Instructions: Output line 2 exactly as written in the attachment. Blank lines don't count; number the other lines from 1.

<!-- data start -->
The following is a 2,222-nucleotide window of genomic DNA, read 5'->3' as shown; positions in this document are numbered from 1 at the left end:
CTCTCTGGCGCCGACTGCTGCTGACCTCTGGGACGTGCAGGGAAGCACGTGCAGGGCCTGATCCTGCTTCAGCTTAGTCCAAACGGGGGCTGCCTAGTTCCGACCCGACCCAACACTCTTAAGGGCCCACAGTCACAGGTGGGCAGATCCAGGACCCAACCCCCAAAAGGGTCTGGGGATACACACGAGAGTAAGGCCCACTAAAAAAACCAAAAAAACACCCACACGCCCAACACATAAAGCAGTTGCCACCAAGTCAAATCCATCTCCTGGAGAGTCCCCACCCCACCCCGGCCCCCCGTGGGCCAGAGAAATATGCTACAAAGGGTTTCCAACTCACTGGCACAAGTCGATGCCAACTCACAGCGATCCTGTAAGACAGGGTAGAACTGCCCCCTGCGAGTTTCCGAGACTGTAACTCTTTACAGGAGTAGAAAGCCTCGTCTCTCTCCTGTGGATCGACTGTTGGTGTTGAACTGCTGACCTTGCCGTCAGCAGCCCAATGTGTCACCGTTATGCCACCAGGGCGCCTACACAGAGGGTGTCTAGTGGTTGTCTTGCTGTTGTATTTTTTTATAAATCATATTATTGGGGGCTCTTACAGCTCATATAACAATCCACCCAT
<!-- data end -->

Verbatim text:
CTCTCTGGCGCCGACTGCTGCTGACCTCTGGGACGTGCAGGGAAGCACGTGCAGGGCCTGATCCTGCTTCAGCTTAGTCCAAACGGGGGCTGCCTAGTTCCGACCCGACCCAACACTCTTAAGGGCCCACAGTCACAGGTGGGCAGATCCAGGACCCAACCCCCAAAAGGGTCTGGGGATACACACGAGAGTAAGGCCCACTAAAAAAACCAAAAAAACACCCACACGCCCAACACATAAAGCAGTTGCCACCAAGTCAAATCCATCTCCTGGAGAGTCCCCACCCCACCCCGGCCCCCCGTGGGCCAGAGAAATATGCTACAAAGGGTTTCCAACTCACTGGCACAAGTCGATGCCAACTCACAGCGATCCTGTAAGACAGGGTAGAACTGCCCCCTGCGAGTTTCCGAGACTGTAACTCTTTACAGGAGTAGAAAGCCTCGTCTCTCTCCTGTGGATCGACTGTTGGTGTTGAACTGCTGACCTTGCCGTCAGCAGCCCAATGTGTCACCGTTATGCCACCAGGGCGCCTACACAGAGGGTGTCTAGTGGTTGTCTTGCTGTTGTATTTTTTTATAAATCATATTATTGGGGGCTCTTACAGCTCATATAACAATCCACCCAT